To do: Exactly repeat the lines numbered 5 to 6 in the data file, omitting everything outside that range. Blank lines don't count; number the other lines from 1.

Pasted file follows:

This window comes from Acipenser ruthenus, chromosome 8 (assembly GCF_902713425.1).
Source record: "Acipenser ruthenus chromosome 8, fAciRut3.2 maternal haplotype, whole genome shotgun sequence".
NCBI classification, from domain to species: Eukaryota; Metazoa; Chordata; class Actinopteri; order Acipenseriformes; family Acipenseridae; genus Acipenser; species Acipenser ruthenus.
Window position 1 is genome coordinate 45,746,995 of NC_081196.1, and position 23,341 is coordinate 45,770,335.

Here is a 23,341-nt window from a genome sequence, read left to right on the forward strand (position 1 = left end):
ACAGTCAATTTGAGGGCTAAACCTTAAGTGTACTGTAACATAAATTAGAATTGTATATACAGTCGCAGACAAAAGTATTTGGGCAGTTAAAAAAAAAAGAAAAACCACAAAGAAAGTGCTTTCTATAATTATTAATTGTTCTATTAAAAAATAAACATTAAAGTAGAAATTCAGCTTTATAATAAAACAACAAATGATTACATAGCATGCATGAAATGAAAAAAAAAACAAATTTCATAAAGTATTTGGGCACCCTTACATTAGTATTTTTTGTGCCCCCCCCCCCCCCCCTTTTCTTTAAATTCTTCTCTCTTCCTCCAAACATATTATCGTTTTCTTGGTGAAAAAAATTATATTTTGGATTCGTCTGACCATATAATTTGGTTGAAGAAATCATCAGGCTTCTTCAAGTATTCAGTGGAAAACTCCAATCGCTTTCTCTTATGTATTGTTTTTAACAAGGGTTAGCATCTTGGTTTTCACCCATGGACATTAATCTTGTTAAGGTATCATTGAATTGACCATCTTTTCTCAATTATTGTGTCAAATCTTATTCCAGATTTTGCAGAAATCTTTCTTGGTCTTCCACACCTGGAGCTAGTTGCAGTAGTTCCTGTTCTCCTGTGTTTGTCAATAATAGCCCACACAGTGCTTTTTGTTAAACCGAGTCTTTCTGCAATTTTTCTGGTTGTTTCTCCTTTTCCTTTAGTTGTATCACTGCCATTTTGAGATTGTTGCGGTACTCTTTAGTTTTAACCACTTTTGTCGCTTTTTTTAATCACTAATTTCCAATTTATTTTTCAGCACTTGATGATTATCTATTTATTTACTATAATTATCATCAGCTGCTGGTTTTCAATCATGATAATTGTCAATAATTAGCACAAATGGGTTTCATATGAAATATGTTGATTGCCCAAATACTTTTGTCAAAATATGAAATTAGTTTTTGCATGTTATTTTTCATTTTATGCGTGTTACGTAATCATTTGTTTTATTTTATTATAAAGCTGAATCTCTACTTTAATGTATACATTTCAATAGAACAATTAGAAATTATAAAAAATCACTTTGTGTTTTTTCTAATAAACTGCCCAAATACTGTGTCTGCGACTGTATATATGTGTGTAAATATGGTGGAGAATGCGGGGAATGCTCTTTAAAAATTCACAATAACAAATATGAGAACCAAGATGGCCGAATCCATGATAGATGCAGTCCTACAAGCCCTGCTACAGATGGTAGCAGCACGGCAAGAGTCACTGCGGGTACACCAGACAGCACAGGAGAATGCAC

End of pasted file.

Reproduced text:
Here is a 23,341-nt window from a genome sequence, read left to right on the forward strand (position 1 = left end):
ACAGTCAATTTGAGGGCTAAACCTTAAGTGTACTGTAACATAAATTAGAATTGTATATACAGTCGCAGACAAAAGTATTTGGGCAGTTAAAAAAAAAAGAAAAACCACAAAGAAAGTGCTTTCTATAATTATTAATTGTTCTATTAAAAAATAAACATTAAAGTAGAAATTCAGCTTTATAATAAAACAACAAATGATTACATAGCATGCATGAAATGAAAAAAAAAACAAATTTCATAAAGTATTTGGGCACCCTTACATTAGTATTTTTTGTGCCCCCCCCCCCCCCCCTTTTCTTTAAATTCTTCTCTCTTCCTCCAAACATATTATCGTTTTCTTGGTGAAAAAAATTATATTTTGGATTCGTCTGACCATATAATTTGGTTGAAGAAATCATCAGGCTTCTTCAAGTATTCAGTGGAAAACTCCAATCGCTTTCTCTTATGTATTGTTTTTAACAAGGGTTAGCATCTTGGTTTTCACCCATGGACATTAATCTTGTTAAGGTATCATTGAATTGACCATCTTTTCTCAATTATTGTGTCAAATCTTATTCCAGATTTTGCAGAAATCTTTCTTGGTCTTCCACACCTGGAGCTAGTTGCAGTAGTTCCTGTTCTCCTGTGTTTGTCAATAATAGCCCACACAGTGCTTTTTGTTAAACCGAGTCTTTCTGCAATTTTTCTGGTTGTTTCTCCTTTTCCTTTAGTTGTATCACTGCCATTTTGAGATTGTTGCGGTACTCTTTAGTTTTAACCACTTTTGTCGCTTTTTTTAATCACTAATTTCCAATTTATTTTTCAGCACTTGATGATTATCTATTTATTTACTATAATTATCATCAGCTGCTGGTTTTCAATCATGATAATTGTCAATAATTAGCACAAATGGGTTTCATATGAAATATGTTGATTGCCCAAATACTTTTGTCAAAATATGAAATTAGTTTTTGCATGTTATTTTTCATTTTATGCGTGTTACGTAATCATTTGTTTTATTTTATTATAAAGCTGAATCTCTACTTTAATGTATACATTTCAATAGAACAATTAGAAATTATAAAAAATCACTTTGTGTTTTTTCTAATAAACTGCCCAAATACTGTGTCTGCGACTGTATATATGTGTGTAAATATGGTGGAGAATGCGGGGAATGCTCTTTAAAAATTCACAATAACAAATATGAGAACCAAGATGGCCGAATCCATGATAGATGCAGTCCTACAAGCCCTGCTACAGATGGTAGCAGCACGGCAAGAGTCACTGCGGGTACACCAGACAGCACAGGAGAATGCAC